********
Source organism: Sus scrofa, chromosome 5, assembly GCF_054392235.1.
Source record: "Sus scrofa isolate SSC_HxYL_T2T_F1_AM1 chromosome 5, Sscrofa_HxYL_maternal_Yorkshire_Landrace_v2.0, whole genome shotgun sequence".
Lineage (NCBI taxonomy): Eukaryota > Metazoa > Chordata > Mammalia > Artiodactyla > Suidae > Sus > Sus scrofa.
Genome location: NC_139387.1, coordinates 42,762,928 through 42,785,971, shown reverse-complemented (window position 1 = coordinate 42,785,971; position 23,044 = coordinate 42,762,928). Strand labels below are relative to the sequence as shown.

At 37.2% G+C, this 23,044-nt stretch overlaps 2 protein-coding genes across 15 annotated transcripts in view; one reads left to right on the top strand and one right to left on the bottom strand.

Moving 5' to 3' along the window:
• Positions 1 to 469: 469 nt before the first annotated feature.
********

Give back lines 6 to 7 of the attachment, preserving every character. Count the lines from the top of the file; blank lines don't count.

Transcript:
Moving 5' to 3' along the window:
• Positions 1 to 469: 469 nt before the first annotated feature.